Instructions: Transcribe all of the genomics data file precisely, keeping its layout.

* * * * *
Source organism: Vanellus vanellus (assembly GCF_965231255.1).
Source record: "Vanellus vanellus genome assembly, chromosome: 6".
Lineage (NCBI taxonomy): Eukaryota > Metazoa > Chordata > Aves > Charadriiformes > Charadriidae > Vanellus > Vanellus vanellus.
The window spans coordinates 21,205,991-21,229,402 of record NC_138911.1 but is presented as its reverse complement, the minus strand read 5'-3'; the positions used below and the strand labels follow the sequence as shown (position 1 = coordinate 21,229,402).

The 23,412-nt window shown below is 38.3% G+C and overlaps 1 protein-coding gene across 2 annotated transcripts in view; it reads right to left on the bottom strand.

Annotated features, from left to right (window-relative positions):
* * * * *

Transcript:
Source organism: Vanellus vanellus (assembly GCF_965231255.1).
Source record: "Vanellus vanellus genome assembly, chromosome: 6".
Lineage (NCBI taxonomy): Eukaryota > Metazoa > Chordata > Aves > Charadriiformes > Charadriidae > Vanellus > Vanellus vanellus.
The window spans coordinates 21,205,991-21,229,402 of record NC_138911.1 but is presented as its reverse complement, the minus strand read 5'-3'; the positions used below and the strand labels follow the sequence as shown (position 1 = coordinate 21,229,402).

The 23,412-nt window shown below is 38.3% G+C and overlaps 1 protein-coding gene across 2 annotated transcripts in view; it reads right to left on the bottom strand.

Annotated features, from left to right (window-relative positions):